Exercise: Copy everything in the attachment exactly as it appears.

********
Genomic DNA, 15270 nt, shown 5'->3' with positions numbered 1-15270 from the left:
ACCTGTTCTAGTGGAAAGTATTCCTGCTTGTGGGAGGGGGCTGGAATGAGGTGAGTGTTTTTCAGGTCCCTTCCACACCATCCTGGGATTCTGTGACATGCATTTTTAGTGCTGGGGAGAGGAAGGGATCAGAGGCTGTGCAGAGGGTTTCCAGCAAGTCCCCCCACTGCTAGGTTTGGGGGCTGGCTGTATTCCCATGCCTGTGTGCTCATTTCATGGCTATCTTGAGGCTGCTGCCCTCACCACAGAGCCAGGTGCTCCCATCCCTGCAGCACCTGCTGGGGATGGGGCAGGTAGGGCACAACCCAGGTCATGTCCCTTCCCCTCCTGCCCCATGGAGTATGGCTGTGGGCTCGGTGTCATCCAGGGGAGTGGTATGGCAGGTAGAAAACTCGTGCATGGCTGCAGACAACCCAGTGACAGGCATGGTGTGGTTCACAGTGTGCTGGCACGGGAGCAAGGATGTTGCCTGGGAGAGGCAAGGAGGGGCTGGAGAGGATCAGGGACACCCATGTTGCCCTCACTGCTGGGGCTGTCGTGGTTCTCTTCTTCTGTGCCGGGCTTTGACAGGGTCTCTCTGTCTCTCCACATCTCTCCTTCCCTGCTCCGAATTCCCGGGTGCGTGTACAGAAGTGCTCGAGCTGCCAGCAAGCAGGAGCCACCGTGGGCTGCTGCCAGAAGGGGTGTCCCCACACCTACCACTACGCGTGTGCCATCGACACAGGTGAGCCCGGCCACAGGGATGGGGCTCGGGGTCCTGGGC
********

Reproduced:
Genomic DNA, 15270 nt, shown 5'->3' with positions numbered 1-15270 from the left:
ACCTGTTCTAGTGGAAAGTATTCCTGCTTGTGGGAGGGGGCTGGAATGAGGTGAGTGTTTTTCAGGTCCCTTCCACACCATCCTGGGATTCTGTGACATGCATTTTTAGTGCTGGGGAGAGGAAGGGATCAGAGGCTGTGCAGAGGGTTTCCAGCAAGTCCCCCCACTGCTAGGTTTGGGGGCTGGCTGTATTCCCATGCCTGTGTGCTCATTTCATGGCTATCTTGAGGCTGCTGCCCTCACCACAGAGCCAGGTGCTCCCATCCCTGCAGCACCTGCTGGGGATGGGGCAGGTAGGGCACAACCCAGGTCATGTCCCTTCCCCTCCTGCCCCATGGAGTATGGCTGTGGGCTCGGTGTCATCCAGGGGAGTGGTATGGCAGGTAGAAAACTCGTGCATGGCTGCAGACAACCCAGTGACAGGCATGGTGTGGTTCACAGTGTGCTGGCACGGGAGCAAGGATGTTGCCTGGGAGAGGCAAGGAGGGGCTGGAGAGGATCAGGGACACCCATGTTGCCCTCACTGCTGGGGCTGTCGTGGTTCTCTTCTTCTGTGCCGGGCTTTGACAGGGTCTCTCTGTCTCTCCACATCTCTCCTTCCCTGCTCCGAATTCCCGGGTGCGTGTACAGAAGTGCTCGAGCTGCCAGCAAGCAGGAGCCACCGTGGGCTGCTGCCAGAAGGGGTGTCCCCACACCTACCACTACGCGTGTGCCATCGACACAGGTGAGCCCGGCCACAGGGATGGGGCTCGGGGTCCTGGGC